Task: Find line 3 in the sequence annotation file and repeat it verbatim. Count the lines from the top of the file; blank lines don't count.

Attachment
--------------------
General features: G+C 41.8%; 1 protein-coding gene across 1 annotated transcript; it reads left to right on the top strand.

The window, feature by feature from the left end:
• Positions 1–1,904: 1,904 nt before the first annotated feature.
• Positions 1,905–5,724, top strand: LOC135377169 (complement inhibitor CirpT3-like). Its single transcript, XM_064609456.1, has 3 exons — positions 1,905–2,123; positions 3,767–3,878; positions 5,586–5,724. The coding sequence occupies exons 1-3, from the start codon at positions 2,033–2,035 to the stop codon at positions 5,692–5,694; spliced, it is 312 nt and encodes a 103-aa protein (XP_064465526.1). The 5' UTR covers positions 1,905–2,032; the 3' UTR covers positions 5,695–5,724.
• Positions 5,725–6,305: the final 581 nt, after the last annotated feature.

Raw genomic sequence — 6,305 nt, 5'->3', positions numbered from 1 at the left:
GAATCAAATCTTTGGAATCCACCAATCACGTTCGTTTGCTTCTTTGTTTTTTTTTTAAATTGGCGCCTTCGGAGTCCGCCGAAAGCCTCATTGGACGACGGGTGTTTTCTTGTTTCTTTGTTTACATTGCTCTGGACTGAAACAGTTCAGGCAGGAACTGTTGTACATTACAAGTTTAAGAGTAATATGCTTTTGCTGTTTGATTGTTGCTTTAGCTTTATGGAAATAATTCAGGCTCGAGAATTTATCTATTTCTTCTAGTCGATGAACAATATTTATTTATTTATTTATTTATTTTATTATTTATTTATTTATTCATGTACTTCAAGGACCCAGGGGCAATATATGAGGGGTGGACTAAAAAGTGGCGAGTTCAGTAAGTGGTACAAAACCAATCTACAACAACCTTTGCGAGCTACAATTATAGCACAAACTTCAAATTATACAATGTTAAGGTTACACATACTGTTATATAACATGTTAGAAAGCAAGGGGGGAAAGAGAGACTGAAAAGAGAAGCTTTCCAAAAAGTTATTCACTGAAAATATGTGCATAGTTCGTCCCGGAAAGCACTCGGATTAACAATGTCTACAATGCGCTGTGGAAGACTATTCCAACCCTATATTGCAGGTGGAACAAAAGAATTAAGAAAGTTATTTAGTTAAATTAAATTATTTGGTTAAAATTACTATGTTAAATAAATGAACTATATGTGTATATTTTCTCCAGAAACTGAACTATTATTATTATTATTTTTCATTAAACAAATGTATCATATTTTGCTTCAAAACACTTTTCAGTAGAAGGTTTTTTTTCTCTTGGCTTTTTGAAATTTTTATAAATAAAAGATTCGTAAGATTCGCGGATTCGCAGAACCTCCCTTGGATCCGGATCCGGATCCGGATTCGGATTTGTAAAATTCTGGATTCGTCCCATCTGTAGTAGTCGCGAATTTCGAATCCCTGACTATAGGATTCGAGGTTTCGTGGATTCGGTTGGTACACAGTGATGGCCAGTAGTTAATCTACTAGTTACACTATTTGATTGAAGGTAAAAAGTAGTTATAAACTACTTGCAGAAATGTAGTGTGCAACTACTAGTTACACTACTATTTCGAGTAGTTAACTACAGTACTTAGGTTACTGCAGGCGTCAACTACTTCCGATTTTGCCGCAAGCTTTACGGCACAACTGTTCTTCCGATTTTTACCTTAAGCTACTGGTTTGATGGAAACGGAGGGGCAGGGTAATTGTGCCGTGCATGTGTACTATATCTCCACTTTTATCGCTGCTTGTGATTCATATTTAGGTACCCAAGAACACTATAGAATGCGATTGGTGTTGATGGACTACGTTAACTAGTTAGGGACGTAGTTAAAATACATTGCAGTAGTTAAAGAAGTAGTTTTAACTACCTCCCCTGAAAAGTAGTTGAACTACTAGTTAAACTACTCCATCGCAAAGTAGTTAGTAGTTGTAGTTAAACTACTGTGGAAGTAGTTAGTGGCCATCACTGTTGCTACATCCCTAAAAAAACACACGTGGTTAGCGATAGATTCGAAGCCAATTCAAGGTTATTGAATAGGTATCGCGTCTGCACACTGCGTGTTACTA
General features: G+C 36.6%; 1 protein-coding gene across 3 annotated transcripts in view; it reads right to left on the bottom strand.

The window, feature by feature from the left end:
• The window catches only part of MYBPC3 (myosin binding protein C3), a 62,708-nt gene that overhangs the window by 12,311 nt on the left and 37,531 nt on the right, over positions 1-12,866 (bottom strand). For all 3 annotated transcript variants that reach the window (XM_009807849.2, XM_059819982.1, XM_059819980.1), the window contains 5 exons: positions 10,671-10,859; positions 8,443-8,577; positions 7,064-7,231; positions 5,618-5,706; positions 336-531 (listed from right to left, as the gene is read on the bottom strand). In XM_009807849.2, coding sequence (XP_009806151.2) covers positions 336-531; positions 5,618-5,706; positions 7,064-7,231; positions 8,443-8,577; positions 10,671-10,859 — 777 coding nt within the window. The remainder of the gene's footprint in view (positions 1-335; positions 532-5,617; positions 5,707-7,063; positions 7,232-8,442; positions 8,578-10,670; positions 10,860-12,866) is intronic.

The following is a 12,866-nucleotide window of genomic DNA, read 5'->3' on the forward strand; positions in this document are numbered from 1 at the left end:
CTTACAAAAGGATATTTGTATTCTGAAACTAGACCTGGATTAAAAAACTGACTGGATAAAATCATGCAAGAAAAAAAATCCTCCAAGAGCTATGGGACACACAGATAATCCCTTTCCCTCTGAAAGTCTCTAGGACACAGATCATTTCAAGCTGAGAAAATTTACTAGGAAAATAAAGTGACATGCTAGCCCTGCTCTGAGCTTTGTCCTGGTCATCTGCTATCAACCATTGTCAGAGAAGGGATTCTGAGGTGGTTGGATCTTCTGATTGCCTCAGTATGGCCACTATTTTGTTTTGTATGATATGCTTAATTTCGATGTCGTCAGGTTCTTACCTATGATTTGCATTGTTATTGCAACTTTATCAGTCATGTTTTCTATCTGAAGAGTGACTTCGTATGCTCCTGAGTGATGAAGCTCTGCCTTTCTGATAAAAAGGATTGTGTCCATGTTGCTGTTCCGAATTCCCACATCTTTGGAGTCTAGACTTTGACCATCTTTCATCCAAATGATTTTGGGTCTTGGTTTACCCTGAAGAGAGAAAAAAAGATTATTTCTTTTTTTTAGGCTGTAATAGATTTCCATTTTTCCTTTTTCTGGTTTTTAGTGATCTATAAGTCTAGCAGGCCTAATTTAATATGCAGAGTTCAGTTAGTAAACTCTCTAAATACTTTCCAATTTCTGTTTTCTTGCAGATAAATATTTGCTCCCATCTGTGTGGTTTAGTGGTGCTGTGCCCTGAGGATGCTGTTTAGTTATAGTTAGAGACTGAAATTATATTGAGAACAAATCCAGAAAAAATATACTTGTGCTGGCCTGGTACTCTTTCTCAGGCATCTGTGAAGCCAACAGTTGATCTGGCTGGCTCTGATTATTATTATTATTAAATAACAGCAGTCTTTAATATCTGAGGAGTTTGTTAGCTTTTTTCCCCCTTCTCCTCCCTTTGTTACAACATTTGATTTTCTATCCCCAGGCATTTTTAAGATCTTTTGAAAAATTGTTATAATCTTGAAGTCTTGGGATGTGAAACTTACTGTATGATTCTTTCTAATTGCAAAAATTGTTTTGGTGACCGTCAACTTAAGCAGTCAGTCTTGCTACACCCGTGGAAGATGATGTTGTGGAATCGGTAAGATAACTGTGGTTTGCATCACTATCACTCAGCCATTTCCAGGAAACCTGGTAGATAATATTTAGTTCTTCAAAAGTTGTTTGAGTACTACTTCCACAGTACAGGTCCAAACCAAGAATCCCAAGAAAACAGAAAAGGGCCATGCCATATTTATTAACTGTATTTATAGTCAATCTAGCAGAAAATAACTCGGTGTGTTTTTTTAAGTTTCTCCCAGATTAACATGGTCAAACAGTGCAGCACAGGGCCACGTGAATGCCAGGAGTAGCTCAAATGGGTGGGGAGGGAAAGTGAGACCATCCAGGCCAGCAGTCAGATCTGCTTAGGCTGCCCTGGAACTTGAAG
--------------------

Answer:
• Positions 1–1,904: 1,904 nt before the first annotated feature.